There is the need to invest revenue from the nation’s mineral resources in productive assets for a secure future, the Chief Executive Officer of the Minerals Commission, Martin Kwaku Ayisi, has said.
He said that would ensure succeeding generations did not lose out when the resources eventually ran out because natural resources were finite assets.
“Sustainability is important.
As we go about the exploration and exploitation of our natural resources, we should have at the back of our minds that revenue from it should be channelled into other ventures so that when the minerals run out, we can fall on such investments,” Mr Ayisi added.
He was speaking as a panellist on the topic: “Harnessing mineral resources responsibly for national development,” at a two-day strategic stakeholder’s dialogue organised by the Graphic Communications Group Ltd (GCGL), in collaboration with the Ministry of Lands and Natural Resources, in Accra.
The event, which was on the theme: “Harnessing our natural resources for our sustainable collective good”, provided a platform for participants to deliberate and share practical perspectives on the nation’s progress about harnessing its natural resources for the sustainable collective good of the citizenry.
The Chile example
Citing the Chile example, Mr Ayisi said the country, which is the top copper producer in the world with 28 per cent of global copper production, was investing in fisheries and agriculture, and putting away much funds in sovereign bonds and other productive assets to secure inter-generational value.
“We must do the same so that whatever we are getting from the exploitation of our minerals must be channelled into other productive sectors so that when the minerals are exhausted, we can have something to fall on,” he said.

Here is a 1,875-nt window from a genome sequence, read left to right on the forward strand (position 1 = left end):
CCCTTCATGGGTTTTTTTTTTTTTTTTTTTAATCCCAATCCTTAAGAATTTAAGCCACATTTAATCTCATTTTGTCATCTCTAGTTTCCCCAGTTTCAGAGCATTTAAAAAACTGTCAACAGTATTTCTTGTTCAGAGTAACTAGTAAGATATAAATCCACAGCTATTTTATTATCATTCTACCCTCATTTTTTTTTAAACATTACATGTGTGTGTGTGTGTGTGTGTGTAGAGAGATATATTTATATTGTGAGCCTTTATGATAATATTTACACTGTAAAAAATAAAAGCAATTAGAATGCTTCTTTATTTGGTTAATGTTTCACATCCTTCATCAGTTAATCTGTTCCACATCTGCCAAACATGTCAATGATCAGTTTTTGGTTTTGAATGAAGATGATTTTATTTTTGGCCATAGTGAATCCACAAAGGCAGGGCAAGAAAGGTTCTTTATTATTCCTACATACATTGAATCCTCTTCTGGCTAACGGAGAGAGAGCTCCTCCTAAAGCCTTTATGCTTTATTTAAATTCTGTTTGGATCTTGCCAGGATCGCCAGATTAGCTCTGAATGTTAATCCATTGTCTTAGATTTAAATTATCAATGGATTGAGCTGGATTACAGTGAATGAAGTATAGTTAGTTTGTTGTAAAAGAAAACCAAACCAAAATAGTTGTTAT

Banning small-scale mining
On small-scale mining, Mr Ayisi said the practice should not be banned but rather be regulated through the strict enforcement of laws to sanitise the sector.
He said small-scale mining took place in 13 out of the 16 regions in the country, apart from Oti, Volta and Greater Accra regions, while about three million people depended on the practice.
“We have to do it very well.
We must not look at the few in illegal operations to say we should shut down small-scale mining,” Mr Ayisi added.
He said some 200 smaller scale miners were mining illegally at a community in the Upper East Region.
“Their activities had nothing to do with water bodies and when the chief of the area approached the commission, the place was carved out for them.
“We have given them two mercury-free processing machines which cost $300 to $1,000 to work and pay.
Their operations have, therefore, been licensed; they have their EPA permit, and they are working lawfully,” Mr Ayisi said.
He added that the commission had since constructed a borehole for the community at the cost of GH¢25,000.
In the Bole District also, the CEO said some 300 people were operating illegal mines ” but you do not send the military after them.”
“We have sent them three mercury-free processing machines and formalised their operations which will translate into giving livelihood to 3,000 people.
“If we do it over the next five years, we will see responsible mining.
The solution will not be overnight. It will require time to do this,” he said.